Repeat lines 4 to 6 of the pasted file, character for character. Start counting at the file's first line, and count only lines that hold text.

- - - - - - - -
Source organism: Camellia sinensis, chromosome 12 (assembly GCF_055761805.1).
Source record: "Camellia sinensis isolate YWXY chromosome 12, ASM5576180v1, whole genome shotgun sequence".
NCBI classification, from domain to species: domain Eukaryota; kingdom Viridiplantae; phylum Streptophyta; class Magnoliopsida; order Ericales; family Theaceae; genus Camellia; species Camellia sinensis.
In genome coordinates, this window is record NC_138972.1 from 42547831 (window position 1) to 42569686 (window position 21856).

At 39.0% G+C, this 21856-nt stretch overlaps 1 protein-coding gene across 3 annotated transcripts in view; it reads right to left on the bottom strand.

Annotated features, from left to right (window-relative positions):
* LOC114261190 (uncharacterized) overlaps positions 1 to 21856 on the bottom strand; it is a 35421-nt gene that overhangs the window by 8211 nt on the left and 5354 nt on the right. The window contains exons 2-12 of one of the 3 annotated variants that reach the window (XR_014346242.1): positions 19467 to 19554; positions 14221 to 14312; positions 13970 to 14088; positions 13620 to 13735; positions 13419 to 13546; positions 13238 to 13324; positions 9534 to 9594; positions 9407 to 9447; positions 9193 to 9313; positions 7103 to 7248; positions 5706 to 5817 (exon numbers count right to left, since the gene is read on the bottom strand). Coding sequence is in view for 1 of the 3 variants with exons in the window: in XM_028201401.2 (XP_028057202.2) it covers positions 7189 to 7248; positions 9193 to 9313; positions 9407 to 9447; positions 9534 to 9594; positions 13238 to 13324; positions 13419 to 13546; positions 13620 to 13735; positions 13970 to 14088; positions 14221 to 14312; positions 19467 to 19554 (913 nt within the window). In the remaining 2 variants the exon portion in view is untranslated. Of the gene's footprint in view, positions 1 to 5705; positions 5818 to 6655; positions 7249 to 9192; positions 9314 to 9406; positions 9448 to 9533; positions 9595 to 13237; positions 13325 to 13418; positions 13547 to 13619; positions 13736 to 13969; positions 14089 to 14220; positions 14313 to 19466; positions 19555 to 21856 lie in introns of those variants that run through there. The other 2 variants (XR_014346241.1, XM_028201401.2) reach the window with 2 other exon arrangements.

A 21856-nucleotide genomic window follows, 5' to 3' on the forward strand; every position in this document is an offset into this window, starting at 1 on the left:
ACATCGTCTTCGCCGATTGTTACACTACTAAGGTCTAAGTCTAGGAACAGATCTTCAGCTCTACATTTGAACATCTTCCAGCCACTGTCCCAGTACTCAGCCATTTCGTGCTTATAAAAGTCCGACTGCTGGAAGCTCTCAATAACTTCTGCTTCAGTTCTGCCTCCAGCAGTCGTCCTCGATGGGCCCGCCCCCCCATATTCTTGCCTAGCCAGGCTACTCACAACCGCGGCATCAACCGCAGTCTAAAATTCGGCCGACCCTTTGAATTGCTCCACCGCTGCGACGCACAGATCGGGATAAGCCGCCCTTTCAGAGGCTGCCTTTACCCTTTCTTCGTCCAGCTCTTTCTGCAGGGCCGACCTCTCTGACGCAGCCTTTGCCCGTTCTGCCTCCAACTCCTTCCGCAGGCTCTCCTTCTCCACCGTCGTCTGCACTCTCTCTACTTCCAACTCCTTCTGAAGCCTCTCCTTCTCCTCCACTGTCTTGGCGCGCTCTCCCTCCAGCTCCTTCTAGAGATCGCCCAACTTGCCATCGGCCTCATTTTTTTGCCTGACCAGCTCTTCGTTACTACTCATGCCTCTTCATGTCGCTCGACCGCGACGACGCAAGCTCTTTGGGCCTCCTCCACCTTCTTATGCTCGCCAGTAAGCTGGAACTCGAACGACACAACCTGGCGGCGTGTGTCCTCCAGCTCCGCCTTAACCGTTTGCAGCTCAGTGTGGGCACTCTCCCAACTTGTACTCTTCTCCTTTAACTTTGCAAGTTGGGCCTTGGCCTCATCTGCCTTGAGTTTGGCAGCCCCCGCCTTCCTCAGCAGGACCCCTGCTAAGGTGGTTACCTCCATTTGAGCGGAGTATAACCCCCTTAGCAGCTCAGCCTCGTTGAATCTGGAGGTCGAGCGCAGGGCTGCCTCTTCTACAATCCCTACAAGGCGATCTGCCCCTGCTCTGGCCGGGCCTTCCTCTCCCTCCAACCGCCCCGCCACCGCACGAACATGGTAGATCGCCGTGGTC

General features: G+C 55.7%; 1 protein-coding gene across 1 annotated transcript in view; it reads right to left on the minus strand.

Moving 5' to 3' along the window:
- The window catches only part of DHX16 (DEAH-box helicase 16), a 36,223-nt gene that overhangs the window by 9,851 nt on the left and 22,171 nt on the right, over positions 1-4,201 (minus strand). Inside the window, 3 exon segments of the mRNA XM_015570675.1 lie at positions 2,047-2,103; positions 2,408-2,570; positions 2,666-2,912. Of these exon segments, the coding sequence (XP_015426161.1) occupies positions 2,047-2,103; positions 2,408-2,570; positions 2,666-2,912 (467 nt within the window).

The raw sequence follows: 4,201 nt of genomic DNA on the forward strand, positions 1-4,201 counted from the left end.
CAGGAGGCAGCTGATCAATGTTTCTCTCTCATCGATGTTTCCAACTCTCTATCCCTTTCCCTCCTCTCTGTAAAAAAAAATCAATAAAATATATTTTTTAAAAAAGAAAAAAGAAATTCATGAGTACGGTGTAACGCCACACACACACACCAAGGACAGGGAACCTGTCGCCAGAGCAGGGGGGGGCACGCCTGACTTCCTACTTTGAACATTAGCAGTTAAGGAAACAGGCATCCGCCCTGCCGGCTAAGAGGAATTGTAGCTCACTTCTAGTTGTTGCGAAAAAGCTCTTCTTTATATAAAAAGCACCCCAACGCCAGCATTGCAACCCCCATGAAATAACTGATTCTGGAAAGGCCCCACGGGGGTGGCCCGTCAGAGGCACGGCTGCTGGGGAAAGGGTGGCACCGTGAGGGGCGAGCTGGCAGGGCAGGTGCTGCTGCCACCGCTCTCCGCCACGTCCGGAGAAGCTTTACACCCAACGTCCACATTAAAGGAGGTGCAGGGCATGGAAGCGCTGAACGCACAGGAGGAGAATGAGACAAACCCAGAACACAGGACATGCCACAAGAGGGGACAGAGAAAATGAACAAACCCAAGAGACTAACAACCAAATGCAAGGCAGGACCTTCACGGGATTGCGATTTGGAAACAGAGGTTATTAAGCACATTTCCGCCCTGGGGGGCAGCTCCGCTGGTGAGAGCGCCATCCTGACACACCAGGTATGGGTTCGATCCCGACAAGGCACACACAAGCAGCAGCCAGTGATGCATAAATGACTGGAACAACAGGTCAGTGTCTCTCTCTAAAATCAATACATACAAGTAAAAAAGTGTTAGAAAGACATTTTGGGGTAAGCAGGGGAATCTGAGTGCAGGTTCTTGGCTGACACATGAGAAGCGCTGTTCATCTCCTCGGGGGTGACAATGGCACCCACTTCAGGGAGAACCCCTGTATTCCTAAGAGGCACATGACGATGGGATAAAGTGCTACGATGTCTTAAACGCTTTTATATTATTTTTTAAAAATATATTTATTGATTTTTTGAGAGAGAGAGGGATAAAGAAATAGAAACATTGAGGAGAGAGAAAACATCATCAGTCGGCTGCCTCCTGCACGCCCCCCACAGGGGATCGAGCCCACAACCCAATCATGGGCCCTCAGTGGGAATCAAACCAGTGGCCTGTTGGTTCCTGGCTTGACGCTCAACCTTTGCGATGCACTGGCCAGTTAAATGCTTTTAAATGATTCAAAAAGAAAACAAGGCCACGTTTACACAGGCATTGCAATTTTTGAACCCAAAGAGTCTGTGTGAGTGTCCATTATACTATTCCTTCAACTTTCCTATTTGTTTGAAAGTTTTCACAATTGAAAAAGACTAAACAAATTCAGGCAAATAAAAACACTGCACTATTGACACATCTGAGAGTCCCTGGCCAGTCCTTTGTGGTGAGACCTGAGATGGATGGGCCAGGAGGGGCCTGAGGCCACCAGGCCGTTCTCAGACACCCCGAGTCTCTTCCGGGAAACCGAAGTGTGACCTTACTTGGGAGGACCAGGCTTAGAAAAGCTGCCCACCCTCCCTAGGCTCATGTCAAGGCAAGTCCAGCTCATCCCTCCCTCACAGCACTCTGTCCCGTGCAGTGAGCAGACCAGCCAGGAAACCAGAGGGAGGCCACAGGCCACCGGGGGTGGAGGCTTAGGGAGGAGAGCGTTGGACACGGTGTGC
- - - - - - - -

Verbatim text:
In genome coordinates, this window is record NC_138972.1 from 42547831 (window position 1) to 42569686 (window position 21856).

At 39.0% G+C, this 21856-nt stretch overlaps 1 protein-coding gene across 3 annotated transcripts in view; it reads right to left on the bottom strand.

Annotated features, from left to right (window-relative positions):